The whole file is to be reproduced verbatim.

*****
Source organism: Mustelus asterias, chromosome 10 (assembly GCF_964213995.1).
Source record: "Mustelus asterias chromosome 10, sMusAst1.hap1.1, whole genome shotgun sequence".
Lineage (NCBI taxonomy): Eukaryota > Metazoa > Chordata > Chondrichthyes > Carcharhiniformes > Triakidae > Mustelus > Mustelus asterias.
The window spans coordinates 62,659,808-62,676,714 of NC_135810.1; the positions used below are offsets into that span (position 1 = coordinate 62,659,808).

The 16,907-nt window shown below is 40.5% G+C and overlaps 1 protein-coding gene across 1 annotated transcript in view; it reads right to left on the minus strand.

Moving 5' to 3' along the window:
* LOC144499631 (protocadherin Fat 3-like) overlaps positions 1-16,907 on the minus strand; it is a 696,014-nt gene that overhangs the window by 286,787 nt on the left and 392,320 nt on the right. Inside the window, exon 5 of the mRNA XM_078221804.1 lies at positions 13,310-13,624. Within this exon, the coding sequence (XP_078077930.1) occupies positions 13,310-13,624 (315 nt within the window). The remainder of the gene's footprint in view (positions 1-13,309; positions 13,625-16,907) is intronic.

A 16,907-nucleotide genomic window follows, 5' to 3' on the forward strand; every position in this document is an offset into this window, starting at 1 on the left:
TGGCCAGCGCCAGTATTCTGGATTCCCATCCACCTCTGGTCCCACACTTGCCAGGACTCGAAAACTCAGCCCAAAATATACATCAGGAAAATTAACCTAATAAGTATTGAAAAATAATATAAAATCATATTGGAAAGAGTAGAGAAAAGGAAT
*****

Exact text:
Source organism: Mustelus asterias, chromosome 10 (assembly GCF_964213995.1).
Source record: "Mustelus asterias chromosome 10, sMusAst1.hap1.1, whole genome shotgun sequence".
Lineage (NCBI taxonomy): Eukaryota > Metazoa > Chordata > Chondrichthyes > Carcharhiniformes > Triakidae > Mustelus > Mustelus asterias.
The window spans coordinates 62,659,808-62,676,714 of NC_135810.1; the positions used below are offsets into that span (position 1 = coordinate 62,659,808).

The 16,907-nt window shown below is 40.5% G+C and overlaps 1 protein-coding gene across 1 annotated transcript in view; it reads right to left on the minus strand.

Moving 5' to 3' along the window:
* LOC144499631 (protocadherin Fat 3-like) overlaps positions 1-16,907 on the minus strand; it is a 696,014-nt gene that overhangs the window by 286,787 nt on the left and 392,320 nt on the right. Inside the window, exon 5 of the mRNA XM_078221804.1 lies at positions 13,310-13,624. Within this exon, the coding sequence (XP_078077930.1) occupies positions 13,310-13,624 (315 nt within the window). The remainder of the gene's footprint in view (positions 1-13,309; positions 13,625-16,907) is intronic.

A 16,907-nucleotide genomic window follows, 5' to 3' on the forward strand; every position in this document is an offset into this window, starting at 1 on the left:
TGGCCAGCGCCAGTATTCTGGATTCCCATCCACCTCTGGTCCCACACTTGCCAGGACTCGAAAACTCAGCCCAAAATATACATCAGGAAAATTAACCTAATAAGTATTGAAAAATAATATAAAATCATATTGGAAAGAGTAGAGAAAAGGAAT